Thursday, February 20, 2014
Bruins return to practice ice
By Brendan C. Hall
WILMINGTON, Mass. -- Boston Bruins assistant coach Geoff Ward, who is running practices while head coach Claude Julien is with Team Canada at the Winter Olympics in the Sochi, said Thursday that defenseman Zdeno Chara and center David Krejci are on their way back to Boston, but will not re-join the team on the ice until at least Sunday.
“I know they’re back,” Ward said following the team’s practice at Ristuccia Arena. “I think Zee is coming back today sometime, Krech may be on the same flight, I haven’t heard about his travel arrangements. We’ll probably give them off until Sunday or Monday, give them a couple of days to recoup, they’ve been playing an awful lot of hockey and we want to make sure they’re well-rested for the game in Buffalo.”
With Patrice Bergeron (Canada), Loui Eriksson (Sweden), Tuukka Rask (Finland), Chara (Slovakia) and Krejci (Czech Republic) all fulfilling Olympic duties in Sochi, the lineup at Thursday morning’s practice shuffled around a bit. Alex Khoklachev and Craig Cunningham were called up from Providence; Khoklachev centered the first line of Jarome Iginla and Milan Lucic, while Cunningham played to the right of Daniel Paille and Chris Kelly on the third line.
Thursday's practice was filled with rush drills and featured an informal race at the conclusion. Ward said today’s objective was to re-acquaint the hands and feet, as well as timing.
“As we go on in the week, you’ll see a lot more battling, a lot more competition type of things as we move towards the game in Buffalo,” Ward said. “But today was all about getting the hands and feet going, feeling the puck again, and reviewing a little bit of our structure.”
With relatively low turnover from year to year, both in the locker room and front office, Ward sees these down-times as perhaps an advantage relative to other teams, with little review needed due to familiarity.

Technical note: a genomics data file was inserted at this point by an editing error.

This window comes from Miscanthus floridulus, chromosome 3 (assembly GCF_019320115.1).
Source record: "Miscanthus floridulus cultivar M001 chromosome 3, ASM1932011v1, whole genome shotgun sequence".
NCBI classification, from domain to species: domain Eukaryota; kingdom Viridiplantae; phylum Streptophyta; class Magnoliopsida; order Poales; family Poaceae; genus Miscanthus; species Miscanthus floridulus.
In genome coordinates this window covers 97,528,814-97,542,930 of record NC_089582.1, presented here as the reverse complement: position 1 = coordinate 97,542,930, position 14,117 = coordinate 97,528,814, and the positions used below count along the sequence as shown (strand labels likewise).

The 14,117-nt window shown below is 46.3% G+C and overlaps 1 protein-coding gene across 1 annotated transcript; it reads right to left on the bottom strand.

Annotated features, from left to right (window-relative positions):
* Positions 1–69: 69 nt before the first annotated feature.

“Even with what we do at training camp as well, players are really comfortable with the structure and how we play,” Ward said. “I think last year in the lockout, I think it was an advantage for us coming into the shortened season, and hopefully it’s an advantage for us coming off this break.
“We don’t really have to get really re-acquainted and do an awful lot of teaching, it’s more just review for us. The guys are comfortable with that and it allows us to focus more on pace and playing at a high level, game level intensity, and that’s what we’re building towards.”
Picking sides: Tomorrow’s heavily-anticipated Olympic semifinal between the United States and Canada will commence right around the time the Bruins get off the ice from practice, and you can take an educated guess as to how the afternoon will be spent.
As one of just three Americans on an otherwise very Canadian roster, Michigan-bred defenseman Torey Krug will have to choose his words carefully.
“It’s definitely going to be a little bit weird, there will probably be some jawing back and forth,” he said. “It’ll be fun though, hopefully we get the bragging rights.”
The Americans have played well from the beginning of the Olympics, and have the best goal differential in the tournament. Bringing home the country’s first Gold in men’s hockey since 1980 would be a tremendous source of pride. But moreover, Krug hopes this run continues to grow the game stateside.
“It’d be great. Any time you get our sport on a worldwide level like that, it’s good for us,” he said. “Hopefully a few more youngsters will strap on skates for the first time, and it will attract people to our sports.”